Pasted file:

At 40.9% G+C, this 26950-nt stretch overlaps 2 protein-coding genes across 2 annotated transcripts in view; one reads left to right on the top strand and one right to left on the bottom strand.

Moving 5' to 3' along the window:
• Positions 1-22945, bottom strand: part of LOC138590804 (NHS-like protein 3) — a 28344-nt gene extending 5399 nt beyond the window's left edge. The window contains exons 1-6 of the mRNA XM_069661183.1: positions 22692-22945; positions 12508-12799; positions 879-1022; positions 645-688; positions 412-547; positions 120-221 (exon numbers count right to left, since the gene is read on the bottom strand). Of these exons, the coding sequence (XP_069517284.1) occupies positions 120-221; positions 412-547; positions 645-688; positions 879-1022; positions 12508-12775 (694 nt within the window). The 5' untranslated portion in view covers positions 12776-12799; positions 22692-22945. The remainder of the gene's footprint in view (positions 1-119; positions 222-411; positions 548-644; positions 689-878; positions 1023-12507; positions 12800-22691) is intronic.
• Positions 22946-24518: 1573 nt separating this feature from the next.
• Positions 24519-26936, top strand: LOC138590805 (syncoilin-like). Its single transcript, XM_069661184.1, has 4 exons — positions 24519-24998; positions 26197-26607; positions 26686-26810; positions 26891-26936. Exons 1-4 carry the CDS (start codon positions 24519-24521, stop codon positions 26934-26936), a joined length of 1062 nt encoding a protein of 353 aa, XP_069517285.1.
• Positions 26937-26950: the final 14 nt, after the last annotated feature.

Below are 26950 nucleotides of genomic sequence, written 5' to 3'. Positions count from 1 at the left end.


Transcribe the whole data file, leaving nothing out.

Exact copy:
At 40.9% G+C, this 26950-nt stretch overlaps 2 protein-coding genes across 2 annotated transcripts in view; one reads left to right on the top strand and one right to left on the bottom strand.

Moving 5' to 3' along the window:
• Positions 1-22945, bottom strand: part of LOC138590804 (NHS-like protein 3) — a 28344-nt gene extending 5399 nt beyond the window's left edge. The window contains exons 1-6 of the mRNA XM_069661183.1: positions 22692-22945; positions 12508-12799; positions 879-1022; positions 645-688; positions 412-547; positions 120-221 (exon numbers count right to left, since the gene is read on the bottom strand). Of these exons, the coding sequence (XP_069517284.1) occupies positions 120-221; positions 412-547; positions 645-688; positions 879-1022; positions 12508-12775 (694 nt within the window). The 5' untranslated portion in view covers positions 12776-12799; positions 22692-22945. The remainder of the gene's footprint in view (positions 1-119; positions 222-411; positions 548-644; positions 689-878; positions 1023-12507; positions 12800-22691) is intronic.
• Positions 22946-24518: 1573 nt separating this feature from the next.
• Positions 24519-26936, top strand: LOC138590805 (syncoilin-like). Its single transcript, XM_069661184.1, has 4 exons — positions 24519-24998; positions 26197-26607; positions 26686-26810; positions 26891-26936. Exons 1-4 carry the CDS (start codon positions 24519-24521, stop codon positions 26934-26936), a joined length of 1062 nt encoding a protein of 353 aa, XP_069517285.1.
• Positions 26937-26950: the final 14 nt, after the last annotated feature.

Below are 26950 nucleotides of genomic sequence, written 5' to 3'. Positions count from 1 at the left end.